Thursday, March 01, 2007

RIAA Launches New Offensive Against College Students

This report in from Variety.com:

RIAA targets university students
Recording industry launches antipiracy effort
By WILLIAM TRIPLETT

The Recording industry launched an antipiracy-educational initiative aimed at university students that includes a chance for a "discounted" settlement and no record being kept of the illegal downloading or file-sharing.

Citing a recent survey that showed some 50% of students continue to download or swap illegally, Recording Industry Assn. of America officials said Wednesday they had sent 400 "pre-litigation settlement letters" to students at 13 universities.

Previously, the RIAA has first filed suit after identifying a screen name and computer address, then sought ought the owner of the screen name.

But now, the org is going first to the alleged infringer by contacting the school and asking for the letter to be forwarded to the relevant student. The letter proposes a "substantially discounted" settlement and a promise of no lawsuit and no record if the student responds cooperatively within 20 days.

Complete article

And see coverage by p2pnet.net's Jon Newton on the RIAA's "Incriminate Yourself" website:

RIAA 'incriminate yourself' site

p2pnet.net news:- "Warner Music, EMI, Vivendi Universal and Sony BMG, the members of the Big 4 music cartel, think they've figured out a neat way to save themselves embarrassment in the courts, and costly lawyers' bills, as they try to sue you into buying their 'product'," p2pnet posted in today's (February 28) lead story intro.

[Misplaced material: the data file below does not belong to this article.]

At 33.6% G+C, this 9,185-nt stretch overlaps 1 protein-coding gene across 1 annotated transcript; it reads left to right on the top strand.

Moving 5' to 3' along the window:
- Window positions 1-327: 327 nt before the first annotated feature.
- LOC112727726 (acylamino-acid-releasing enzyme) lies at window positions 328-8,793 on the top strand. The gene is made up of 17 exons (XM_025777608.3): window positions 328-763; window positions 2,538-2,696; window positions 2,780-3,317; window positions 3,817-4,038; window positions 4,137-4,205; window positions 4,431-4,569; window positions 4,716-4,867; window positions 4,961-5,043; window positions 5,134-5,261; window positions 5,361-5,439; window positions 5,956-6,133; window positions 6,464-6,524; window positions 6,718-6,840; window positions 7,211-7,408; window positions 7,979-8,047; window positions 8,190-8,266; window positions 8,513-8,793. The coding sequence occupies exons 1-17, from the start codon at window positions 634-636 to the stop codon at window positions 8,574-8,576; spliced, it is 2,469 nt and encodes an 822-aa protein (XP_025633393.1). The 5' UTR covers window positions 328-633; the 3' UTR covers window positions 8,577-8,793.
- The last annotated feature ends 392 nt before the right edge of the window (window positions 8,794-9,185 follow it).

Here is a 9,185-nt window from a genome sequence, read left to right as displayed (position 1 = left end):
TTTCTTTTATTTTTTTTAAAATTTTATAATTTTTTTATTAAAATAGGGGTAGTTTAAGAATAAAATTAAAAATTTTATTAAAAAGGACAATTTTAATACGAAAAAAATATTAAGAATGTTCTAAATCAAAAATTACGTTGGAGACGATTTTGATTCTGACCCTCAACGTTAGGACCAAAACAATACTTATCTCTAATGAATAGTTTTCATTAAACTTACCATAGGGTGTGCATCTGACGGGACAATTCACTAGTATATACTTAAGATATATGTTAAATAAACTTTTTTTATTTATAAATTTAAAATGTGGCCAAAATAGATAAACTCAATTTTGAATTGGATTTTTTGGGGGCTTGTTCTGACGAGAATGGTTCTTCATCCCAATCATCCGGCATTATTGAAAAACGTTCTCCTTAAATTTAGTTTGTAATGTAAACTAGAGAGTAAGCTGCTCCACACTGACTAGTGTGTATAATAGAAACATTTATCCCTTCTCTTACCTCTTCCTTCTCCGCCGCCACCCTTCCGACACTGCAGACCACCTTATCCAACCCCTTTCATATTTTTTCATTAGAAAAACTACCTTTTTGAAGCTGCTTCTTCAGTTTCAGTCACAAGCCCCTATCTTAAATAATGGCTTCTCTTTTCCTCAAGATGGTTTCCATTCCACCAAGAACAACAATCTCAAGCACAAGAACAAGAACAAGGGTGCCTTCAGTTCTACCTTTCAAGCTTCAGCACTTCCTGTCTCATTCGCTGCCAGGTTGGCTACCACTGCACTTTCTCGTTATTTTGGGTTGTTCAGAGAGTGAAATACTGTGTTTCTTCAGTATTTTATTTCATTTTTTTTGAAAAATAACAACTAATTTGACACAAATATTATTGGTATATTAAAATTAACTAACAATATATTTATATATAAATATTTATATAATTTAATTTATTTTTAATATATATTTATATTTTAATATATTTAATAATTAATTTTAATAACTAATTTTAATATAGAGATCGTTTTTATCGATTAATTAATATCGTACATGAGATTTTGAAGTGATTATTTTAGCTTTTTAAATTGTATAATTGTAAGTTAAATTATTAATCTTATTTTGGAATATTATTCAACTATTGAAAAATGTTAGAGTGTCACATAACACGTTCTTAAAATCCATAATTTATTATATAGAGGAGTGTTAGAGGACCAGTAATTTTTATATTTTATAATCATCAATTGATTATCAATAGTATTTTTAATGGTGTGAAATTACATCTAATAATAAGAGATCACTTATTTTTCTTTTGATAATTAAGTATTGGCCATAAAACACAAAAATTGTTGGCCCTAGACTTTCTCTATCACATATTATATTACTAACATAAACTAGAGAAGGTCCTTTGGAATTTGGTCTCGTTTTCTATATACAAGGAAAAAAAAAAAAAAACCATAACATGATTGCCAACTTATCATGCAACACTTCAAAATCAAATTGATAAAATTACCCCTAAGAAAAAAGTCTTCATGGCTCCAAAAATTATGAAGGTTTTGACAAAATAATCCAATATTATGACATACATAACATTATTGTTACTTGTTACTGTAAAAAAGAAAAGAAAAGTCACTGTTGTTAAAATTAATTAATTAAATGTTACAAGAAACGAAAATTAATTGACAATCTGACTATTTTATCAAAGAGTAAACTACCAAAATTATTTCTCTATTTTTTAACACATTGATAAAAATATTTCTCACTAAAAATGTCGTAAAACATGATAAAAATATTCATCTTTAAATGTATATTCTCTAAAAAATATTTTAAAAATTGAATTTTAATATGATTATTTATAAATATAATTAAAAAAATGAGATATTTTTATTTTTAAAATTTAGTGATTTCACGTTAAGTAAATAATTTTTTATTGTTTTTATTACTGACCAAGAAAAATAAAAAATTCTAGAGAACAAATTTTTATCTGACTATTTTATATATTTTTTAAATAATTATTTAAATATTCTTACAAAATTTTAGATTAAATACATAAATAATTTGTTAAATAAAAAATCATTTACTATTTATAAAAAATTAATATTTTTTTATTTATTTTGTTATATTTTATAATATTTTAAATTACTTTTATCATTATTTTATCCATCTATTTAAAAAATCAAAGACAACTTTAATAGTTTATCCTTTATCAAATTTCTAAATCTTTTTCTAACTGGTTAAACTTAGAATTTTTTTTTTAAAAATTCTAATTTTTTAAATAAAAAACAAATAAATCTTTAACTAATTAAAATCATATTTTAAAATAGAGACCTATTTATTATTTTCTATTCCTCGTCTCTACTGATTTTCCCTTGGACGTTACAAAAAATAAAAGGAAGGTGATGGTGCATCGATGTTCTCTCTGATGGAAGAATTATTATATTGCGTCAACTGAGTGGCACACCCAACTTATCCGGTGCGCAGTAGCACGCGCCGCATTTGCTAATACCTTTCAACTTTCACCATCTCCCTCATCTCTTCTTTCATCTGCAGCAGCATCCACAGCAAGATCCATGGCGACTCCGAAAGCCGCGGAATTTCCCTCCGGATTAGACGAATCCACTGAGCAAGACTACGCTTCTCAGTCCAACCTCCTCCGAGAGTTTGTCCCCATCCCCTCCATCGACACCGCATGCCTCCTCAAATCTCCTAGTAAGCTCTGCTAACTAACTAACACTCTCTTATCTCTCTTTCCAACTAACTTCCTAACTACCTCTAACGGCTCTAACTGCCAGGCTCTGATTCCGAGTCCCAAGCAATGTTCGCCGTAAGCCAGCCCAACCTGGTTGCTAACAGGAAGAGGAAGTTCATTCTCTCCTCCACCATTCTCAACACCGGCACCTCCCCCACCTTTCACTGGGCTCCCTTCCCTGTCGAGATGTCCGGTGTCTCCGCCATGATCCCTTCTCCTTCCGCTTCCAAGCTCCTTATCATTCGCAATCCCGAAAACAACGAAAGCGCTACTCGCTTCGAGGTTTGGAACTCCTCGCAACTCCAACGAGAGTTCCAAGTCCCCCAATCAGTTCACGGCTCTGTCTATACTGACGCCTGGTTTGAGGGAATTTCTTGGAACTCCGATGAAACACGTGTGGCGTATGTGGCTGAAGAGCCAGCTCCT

"Their 'incriminate yourself' web site is now online."

The idea is: American students get to admit they've been 'illegally' downloading copyrighted songs without Warner Music, EMI, Vivendi Universal and Sony BMG, the members of the Big 4 music cartel, actually doing anything themselves.

Complete article

Commentary & discussion:

mark'lectic
Knoxville News Sentinel
Heise Online (German)
ASU Web@Devil
North Dakota State University Spectrum
Athens News (Ohio University)
Athens News (Ohio University)
College Times (Arizona)
p2pnet.net
Download Squad
Knoxville News Sentinel
LSU Daily Reveille

Keywords: digital copyright online download upload peer to peer p2p file sharing filesharing music movies indie label freeculture creative commons pop/rock artists riaa independent mp3 cd favorite songs

9 comments:

Scott Ferguson said...

The RIAA "incriminate yourself" site is going to be as ineffective as your typical police department gun buyback program. The premise is stupid.

Did HR&O dream this up? More to the point, does HR&O actually care whether or not the campaign they're waging is hurting the business of their clients?

We can never know whether the RIAA is waging this campaign against the better judgment of HR&O, or if HR&O is egging the RIAA on so that the firm can keep the bills flowing. If it's the former, then I pity them. If it's the latter, then it's a thumb in the eye of the legal profession.

To reiterate from an earlier comment, lawyers are trained to think tactically, not strategically. Hiring a law firm is a tactical decision and is often appropriate; but if it's based on bad business strategy, then the best tactics in the world won't save the business.